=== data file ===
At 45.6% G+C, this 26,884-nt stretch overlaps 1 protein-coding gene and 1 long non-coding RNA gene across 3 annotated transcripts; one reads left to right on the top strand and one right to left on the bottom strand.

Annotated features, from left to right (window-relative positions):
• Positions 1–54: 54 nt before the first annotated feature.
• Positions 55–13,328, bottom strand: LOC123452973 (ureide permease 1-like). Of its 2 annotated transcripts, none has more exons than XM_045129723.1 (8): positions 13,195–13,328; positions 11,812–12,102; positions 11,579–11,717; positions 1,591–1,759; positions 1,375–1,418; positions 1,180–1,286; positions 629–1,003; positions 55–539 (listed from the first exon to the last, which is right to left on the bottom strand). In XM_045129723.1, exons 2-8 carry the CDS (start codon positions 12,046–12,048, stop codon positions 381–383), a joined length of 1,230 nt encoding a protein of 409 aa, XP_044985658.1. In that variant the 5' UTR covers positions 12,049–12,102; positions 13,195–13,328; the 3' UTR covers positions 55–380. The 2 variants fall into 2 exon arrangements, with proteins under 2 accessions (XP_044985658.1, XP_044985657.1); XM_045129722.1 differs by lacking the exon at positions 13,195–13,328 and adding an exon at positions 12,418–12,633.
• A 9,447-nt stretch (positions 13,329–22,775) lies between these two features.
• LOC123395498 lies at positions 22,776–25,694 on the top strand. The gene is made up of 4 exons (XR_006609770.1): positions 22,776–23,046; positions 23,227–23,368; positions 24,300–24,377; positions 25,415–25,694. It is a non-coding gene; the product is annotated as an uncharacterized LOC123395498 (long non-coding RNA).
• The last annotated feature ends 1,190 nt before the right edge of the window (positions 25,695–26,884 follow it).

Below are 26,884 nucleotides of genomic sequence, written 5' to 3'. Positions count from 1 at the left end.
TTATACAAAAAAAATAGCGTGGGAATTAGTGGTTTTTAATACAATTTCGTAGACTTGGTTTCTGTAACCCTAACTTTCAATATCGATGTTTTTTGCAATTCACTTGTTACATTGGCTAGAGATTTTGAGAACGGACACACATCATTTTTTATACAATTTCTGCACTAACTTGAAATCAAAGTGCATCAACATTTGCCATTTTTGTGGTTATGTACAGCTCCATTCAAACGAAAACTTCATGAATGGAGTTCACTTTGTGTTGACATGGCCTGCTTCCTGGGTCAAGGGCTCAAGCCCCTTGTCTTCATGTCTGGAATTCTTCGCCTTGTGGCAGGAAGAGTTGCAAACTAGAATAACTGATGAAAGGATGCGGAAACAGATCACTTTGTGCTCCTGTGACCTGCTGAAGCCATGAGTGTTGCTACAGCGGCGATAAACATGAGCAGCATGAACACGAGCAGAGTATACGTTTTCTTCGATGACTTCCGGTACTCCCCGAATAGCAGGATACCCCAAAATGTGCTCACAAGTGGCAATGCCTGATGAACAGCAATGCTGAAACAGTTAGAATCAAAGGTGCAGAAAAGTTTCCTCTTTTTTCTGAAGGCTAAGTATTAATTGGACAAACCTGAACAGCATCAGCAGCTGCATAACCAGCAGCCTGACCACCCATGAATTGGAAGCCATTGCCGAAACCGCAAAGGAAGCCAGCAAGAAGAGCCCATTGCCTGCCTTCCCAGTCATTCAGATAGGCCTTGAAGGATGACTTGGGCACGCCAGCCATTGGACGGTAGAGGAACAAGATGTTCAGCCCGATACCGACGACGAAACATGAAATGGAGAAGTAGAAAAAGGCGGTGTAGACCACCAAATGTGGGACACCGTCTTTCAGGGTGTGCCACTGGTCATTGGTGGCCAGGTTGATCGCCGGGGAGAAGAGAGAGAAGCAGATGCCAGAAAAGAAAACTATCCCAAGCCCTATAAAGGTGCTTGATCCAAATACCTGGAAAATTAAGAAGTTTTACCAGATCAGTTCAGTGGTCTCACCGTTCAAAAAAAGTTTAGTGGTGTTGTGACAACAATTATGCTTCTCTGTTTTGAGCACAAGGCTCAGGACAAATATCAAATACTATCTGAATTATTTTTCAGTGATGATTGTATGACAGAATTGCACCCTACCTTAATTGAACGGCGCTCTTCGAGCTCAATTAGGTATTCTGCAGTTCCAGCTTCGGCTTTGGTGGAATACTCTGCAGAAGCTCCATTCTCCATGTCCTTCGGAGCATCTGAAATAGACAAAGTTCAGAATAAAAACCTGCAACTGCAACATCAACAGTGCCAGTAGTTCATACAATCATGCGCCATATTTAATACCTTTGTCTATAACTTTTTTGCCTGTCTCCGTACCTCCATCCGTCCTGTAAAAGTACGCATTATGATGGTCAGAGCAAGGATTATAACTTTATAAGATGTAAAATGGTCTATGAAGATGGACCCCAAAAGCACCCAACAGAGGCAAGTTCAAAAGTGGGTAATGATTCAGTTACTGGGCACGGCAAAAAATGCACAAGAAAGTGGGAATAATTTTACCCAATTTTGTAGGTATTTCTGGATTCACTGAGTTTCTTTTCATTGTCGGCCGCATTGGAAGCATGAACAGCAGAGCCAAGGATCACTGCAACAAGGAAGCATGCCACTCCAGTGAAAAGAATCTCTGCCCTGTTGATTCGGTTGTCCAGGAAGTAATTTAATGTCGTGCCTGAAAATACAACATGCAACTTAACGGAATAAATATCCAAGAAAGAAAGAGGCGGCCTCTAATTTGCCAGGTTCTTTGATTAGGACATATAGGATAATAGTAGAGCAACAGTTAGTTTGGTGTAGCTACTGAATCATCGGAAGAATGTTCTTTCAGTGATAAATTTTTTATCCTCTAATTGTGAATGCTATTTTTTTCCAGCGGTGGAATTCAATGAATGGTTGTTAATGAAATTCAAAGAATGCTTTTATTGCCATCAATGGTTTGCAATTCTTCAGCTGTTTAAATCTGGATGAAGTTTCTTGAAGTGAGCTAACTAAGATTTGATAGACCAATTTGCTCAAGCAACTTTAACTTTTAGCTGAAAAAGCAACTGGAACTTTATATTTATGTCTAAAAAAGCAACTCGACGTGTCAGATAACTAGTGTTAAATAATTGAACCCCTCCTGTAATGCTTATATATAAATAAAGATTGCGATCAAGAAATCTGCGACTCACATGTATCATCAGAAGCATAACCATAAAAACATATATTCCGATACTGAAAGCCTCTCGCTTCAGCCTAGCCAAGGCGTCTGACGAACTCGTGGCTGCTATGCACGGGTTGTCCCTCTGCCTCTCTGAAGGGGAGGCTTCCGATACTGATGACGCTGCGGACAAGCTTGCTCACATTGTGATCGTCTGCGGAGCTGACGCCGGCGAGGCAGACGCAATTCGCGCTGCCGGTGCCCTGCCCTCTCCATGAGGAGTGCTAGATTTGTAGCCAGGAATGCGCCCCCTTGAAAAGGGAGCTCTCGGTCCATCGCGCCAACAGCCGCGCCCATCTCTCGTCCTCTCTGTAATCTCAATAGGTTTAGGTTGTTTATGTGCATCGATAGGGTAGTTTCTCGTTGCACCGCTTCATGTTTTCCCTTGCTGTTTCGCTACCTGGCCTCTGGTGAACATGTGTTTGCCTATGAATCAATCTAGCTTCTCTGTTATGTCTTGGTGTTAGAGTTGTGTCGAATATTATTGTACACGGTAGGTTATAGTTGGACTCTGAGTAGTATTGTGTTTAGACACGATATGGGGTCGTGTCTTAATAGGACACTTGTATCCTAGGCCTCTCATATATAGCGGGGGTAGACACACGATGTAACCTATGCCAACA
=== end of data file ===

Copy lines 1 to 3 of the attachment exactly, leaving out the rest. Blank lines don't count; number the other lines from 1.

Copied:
At 45.6% G+C, this 26,884-nt stretch overlaps 1 protein-coding gene and 1 long non-coding RNA gene across 3 annotated transcripts; one reads left to right on the top strand and one right to left on the bottom strand.

Annotated features, from left to right (window-relative positions):
• Positions 1–54: 54 nt before the first annotated feature.